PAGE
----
State v. Hatchett
State v. Hatchett, 2020 UT App 61 (Orme, J.)
In an online ad, the defendant solicited a sexual encounter between “dad” and “son.” “Son” is a term in the gay community expressing the desire to meet someone younger, but not necessarily a minor. A detective posing as a 13-year-old boy responded to this ad and agreed to meet the defendant and disclosed his age. The two continued to talk, and the detective never proposed sex acts, but the defendant repeatedly steered their conversations in a sexual direction. The police arrested the defendant at a gas station where he had agreed to meet. The State charged the defendant with enticement of a minor. Before trial, the defendant moved the district court to dismiss those charges because he had been entrapped. The district court denied the motion. The Utah Court of Appeals affirmed, holding:
- Under the facts here, a motion to dismiss based on entrapment fails because the defendant could not show that the methods the detective used created a substantial risk that the offense would be committed by someone not otherwise ready to commit it. The detective responding to the defendant’s advertisement did not use an improper method, especially when the detective did not persistently request that the defendant engage in illegal conduct. Here, the defendant initiated over sixteen text-message conversations and three phone calls, while the detective initiated only two. The defendant also raised the subject of sex first and engaged in sexually explicit conversation with someone who said he was a minor. Here, the detective’s methods only afforded the defendant the mere opportunity to commit the offense.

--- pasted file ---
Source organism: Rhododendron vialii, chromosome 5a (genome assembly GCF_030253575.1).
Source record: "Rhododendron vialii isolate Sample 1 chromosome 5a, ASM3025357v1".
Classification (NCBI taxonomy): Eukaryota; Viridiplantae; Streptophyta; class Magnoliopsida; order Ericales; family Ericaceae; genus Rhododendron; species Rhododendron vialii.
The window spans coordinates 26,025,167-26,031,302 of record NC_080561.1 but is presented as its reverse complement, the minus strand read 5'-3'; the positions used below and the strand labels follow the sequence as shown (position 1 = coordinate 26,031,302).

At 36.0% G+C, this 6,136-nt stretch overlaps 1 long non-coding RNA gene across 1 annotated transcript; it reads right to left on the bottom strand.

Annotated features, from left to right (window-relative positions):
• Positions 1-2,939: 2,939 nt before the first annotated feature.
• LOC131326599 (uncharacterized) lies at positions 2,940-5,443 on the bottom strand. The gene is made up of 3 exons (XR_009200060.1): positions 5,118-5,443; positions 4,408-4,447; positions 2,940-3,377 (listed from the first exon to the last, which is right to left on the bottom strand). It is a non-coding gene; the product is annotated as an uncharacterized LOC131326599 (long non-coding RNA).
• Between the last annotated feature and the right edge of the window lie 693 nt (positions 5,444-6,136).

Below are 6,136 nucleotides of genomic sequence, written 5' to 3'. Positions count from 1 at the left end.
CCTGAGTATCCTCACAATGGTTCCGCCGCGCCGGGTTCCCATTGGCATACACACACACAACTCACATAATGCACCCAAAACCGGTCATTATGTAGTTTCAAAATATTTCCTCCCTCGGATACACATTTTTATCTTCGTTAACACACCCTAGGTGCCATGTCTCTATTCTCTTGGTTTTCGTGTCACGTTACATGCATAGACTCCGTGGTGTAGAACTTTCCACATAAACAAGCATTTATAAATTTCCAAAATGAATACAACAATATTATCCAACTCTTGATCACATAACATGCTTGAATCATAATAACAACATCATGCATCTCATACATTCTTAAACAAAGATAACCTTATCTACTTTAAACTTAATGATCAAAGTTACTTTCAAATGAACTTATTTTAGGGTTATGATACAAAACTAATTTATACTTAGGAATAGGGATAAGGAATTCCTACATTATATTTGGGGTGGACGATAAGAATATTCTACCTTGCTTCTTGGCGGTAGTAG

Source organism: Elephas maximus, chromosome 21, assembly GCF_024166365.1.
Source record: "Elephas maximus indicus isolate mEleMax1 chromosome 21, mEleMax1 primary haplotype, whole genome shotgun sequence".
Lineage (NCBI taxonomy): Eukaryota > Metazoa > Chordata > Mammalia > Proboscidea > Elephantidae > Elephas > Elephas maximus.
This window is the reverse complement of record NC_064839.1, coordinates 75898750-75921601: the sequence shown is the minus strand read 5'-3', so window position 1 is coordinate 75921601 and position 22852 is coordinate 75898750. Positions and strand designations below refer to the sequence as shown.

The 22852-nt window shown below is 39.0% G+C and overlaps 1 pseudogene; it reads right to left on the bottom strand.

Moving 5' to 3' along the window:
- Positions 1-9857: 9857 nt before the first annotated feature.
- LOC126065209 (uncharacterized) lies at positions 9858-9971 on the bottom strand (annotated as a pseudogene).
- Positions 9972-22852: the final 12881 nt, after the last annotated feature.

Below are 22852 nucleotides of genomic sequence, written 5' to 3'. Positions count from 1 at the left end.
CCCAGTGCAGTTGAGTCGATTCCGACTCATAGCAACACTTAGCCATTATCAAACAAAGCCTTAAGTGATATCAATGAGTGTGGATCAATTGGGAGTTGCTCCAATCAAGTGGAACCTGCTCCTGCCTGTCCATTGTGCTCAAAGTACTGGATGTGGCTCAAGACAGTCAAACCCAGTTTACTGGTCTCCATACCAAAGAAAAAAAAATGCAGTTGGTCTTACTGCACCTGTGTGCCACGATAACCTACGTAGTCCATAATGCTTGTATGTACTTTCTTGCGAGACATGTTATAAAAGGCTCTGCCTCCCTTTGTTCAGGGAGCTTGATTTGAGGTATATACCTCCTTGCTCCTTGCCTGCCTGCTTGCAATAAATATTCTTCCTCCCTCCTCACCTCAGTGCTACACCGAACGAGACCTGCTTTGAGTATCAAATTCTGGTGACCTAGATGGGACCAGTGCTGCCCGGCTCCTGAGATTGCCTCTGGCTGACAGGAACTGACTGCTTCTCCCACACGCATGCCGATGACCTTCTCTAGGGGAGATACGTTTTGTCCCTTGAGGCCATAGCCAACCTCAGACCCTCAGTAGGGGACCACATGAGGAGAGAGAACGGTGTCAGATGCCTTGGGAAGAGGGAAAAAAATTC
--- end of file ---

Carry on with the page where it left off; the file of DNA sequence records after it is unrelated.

- The detective’s use of an undercover online persona of a 13-year-old boy is not, on its own, entrapment.